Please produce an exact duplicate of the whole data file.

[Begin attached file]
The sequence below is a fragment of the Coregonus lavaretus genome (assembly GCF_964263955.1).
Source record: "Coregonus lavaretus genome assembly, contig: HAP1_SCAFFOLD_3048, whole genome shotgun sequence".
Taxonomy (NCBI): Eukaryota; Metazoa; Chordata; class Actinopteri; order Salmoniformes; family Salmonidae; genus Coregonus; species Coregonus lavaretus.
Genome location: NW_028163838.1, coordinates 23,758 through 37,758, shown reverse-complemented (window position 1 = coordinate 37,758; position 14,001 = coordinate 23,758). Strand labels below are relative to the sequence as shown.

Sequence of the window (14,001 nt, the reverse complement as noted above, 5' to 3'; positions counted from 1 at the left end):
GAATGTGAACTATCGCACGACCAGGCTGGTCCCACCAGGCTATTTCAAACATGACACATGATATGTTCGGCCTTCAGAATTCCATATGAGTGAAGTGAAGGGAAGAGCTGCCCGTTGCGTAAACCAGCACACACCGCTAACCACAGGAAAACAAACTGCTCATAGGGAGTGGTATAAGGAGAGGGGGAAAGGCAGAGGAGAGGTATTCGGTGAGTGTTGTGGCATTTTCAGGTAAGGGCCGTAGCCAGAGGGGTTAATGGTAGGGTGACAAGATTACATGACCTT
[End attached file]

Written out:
The sequence below is a fragment of the Coregonus lavaretus genome (assembly GCF_964263955.1).
Source record: "Coregonus lavaretus genome assembly, contig: HAP1_SCAFFOLD_3048, whole genome shotgun sequence".
Taxonomy (NCBI): Eukaryota; Metazoa; Chordata; class Actinopteri; order Salmoniformes; family Salmonidae; genus Coregonus; species Coregonus lavaretus.
Genome location: NW_028163838.1, coordinates 23,758 through 37,758, shown reverse-complemented (window position 1 = coordinate 37,758; position 14,001 = coordinate 23,758). Strand labels below are relative to the sequence as shown.

Sequence of the window (14,001 nt, the reverse complement as noted above, 5' to 3'; positions counted from 1 at the left end):
GAATGTGAACTATCGCACGACCAGGCTGGTCCCACCAGGCTATTTCAAACATGACACATGATATGTTCGGCCTTCAGAATTCCATATGAGTGAAGTGAAGGGAAGAGCTGCCCGTTGCGTAAACCAGCACACACCGCTAACCACAGGAAAACAAACTGCTCATAGGGAGTGGTATAAGGAGAGGGGGAAAGGCAGAGGAGAGGTATTCGGTGAGTGTTGTGGCATTTTCAGGTAAGGGCCGTAGCCAGAGGGGTTAATGGTAGGGTGACAAGATTACATGACCTT